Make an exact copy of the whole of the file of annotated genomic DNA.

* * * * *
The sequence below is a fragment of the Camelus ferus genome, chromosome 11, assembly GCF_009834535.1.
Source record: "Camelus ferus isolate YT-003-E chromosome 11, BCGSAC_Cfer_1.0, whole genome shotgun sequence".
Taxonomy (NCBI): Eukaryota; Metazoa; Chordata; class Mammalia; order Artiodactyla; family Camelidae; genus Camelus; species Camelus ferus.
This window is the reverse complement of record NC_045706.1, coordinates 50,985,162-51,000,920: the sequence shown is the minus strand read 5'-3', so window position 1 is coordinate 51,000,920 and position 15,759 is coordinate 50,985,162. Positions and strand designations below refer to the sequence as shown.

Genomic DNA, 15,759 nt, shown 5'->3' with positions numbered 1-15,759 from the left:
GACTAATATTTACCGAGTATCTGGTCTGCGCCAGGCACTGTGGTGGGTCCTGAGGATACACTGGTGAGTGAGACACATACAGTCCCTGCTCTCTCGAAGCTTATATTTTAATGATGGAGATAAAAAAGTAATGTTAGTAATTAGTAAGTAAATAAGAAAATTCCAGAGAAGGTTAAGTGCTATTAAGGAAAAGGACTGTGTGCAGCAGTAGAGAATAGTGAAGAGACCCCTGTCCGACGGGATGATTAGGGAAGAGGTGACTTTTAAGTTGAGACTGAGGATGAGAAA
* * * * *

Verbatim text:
The sequence below is a fragment of the Camelus ferus genome, chromosome 11, assembly GCF_009834535.1.
Source record: "Camelus ferus isolate YT-003-E chromosome 11, BCGSAC_Cfer_1.0, whole genome shotgun sequence".
Taxonomy (NCBI): Eukaryota; Metazoa; Chordata; class Mammalia; order Artiodactyla; family Camelidae; genus Camelus; species Camelus ferus.
This window is the reverse complement of record NC_045706.1, coordinates 50,985,162-51,000,920: the sequence shown is the minus strand read 5'-3', so window position 1 is coordinate 51,000,920 and position 15,759 is coordinate 50,985,162. Positions and strand designations below refer to the sequence as shown.

Genomic DNA, 15,759 nt, shown 5'->3' with positions numbered 1-15,759 from the left:
GACTAATATTTACCGAGTATCTGGTCTGCGCCAGGCACTGTGGTGGGTCCTGAGGATACACTGGTGAGTGAGACACATACAGTCCCTGCTCTCTCGAAGCTTATATTTTAATGATGGAGATAAAAAAGTAATGTTAGTAATTAGTAAGTAAATAAGAAAATTCCAGAGAAGGTTAAGTGCTATTAAGGAAAAGGACTGTGTGCAGCAGTAGAGAATAGTGAAGAGACCCCTGTCCGACGGGATGATTAGGGAAGAGGTGACTTTTAAGTTGAGACTGAGGATGAGAAA